The Out About Scotland complete guide to the Bass Rock
Category: Animals, Historic site, Island, Landmark
Suitable for ages: 5 to 10 years, 11 to 18 years, 18+ years, 65+ years
Ideal for: Couples, Families, Groups, Solo travellers
I rate it: 9 out of 10
About the Bass Rock
Just over a mile off the shore of North Berwick lies one of the most impressive islands in the Forth Estuary – the mighty Bass Rock. This rock outcrop is home to the largest northern gannet colony in the world and bird watchers from across the world come here to take boat trips around the island to watch thousands of swarming birds nest and hunt for food.
The rock is absolutely enormous and reaches 107 metres above sea level at its highest point, with most of the sides of this 320 million-year-old volcanic plug standing almost vertical above the pounding waves of the Firth of Forth.
Swirling above it are countless birds in a seemingly endless display of aerial acrobatics in flocks so big it makes your head spin to look up at them. Perhaps this is why Sir David Attenborough has described the Bass Rock as one of the twelve wildlife wonders of the world.
The gannets put on a fantastic show for visitors and it’s quite a spectacle to see them filling the sky overhead, and with the Bass Rock as a background it has to be one of the best photo opportunities in Scotland. However, you can’t exactly put your shoes on and take a walk out to see them so you’ve got two options to see the rock and its noisy inhabitants close up.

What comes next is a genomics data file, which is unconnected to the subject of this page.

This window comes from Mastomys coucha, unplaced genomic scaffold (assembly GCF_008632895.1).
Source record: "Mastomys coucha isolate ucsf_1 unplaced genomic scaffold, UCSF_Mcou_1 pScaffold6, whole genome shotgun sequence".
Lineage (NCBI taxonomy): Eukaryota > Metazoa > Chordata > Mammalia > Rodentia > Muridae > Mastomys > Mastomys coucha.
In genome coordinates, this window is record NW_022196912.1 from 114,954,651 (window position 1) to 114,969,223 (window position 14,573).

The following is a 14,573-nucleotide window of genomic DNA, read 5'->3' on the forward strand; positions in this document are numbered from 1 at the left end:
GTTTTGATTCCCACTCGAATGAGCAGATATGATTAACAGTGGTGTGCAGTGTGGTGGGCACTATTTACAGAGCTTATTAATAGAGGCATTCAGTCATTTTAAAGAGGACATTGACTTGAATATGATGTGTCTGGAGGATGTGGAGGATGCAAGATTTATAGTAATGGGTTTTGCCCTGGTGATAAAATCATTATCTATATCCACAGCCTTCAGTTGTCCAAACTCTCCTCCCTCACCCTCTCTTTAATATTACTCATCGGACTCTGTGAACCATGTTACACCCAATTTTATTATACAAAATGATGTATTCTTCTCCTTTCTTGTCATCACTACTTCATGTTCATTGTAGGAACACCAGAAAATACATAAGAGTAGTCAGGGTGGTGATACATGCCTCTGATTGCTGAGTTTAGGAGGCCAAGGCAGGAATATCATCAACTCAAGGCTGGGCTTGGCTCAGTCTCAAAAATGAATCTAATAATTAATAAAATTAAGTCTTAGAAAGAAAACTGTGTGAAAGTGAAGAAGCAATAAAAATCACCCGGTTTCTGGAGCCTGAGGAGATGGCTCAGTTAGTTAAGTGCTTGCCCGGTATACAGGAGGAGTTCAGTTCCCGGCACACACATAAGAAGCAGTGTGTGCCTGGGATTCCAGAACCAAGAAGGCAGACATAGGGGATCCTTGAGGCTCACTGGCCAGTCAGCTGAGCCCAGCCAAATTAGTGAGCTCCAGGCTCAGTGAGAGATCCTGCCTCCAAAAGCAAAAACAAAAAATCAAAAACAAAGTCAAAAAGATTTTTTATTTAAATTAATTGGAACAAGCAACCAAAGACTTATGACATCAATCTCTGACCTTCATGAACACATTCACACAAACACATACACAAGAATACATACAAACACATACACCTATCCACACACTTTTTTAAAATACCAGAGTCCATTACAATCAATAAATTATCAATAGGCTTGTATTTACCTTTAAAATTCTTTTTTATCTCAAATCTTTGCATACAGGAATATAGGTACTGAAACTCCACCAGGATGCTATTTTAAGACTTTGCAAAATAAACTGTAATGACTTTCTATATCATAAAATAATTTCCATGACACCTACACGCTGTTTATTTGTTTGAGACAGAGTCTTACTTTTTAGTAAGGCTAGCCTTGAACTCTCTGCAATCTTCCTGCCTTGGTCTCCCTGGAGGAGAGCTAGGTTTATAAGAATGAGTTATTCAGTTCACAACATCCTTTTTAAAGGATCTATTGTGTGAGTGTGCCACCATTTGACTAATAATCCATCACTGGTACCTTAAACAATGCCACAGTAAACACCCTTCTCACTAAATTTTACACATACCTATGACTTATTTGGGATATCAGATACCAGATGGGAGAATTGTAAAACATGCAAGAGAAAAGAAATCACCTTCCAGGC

First off you can head to The Scottish Seabird Centre in North Berwick to view the spectacle through their powerful telescopes and the remote-controlled cameras installed on the rock.
Second, (and my recommended option) is to book a ride on one of the boats that sail out from the Scottish Seabird Centre each day to see the Bass Rock from just a short distance away. It’s an exciting cruise and one that’ll keep both wildlife enthusiasts and keen photographers very happy during the one to two-hour trip.Read more...
Things to do at the Bass Rock
More than 150,000 gannets nest on the Bass Rock at the peak of the season but these numbers gradually reduce towards the end of October when they set off on their long journey south, with many travelling as far as the west coast of Africa.
When you first catch sight of the enormous monolith glinting polar-white in the middle of the Firth of Forth you could easily be forgiven for thinking it’s either covered in snow or the rock has been painted white, but the truth is that what’s actually causing the colour are countless bird droppings plastered across its surface!
I’ve yet to make the journey onto the rock but I can only imagine what the smell is like…
Nature-lovers have plenty to look at without the gannet’s presence though as the rock is also home to shags, guillemots, razorbills and puffins, and seals can be frequently seen hauling themselves onto the rocks below.
Visitors wishing to see the Bass Rock up close can book a tour on one of the boats run by the Scottish Seabird Centre on either a 12-seat RIB or a 55-seat catamaran, with the RIB taking you around three outcrops in this part of the estuary – the Lamb, Craigleith, and of course, the Bass Rock itself.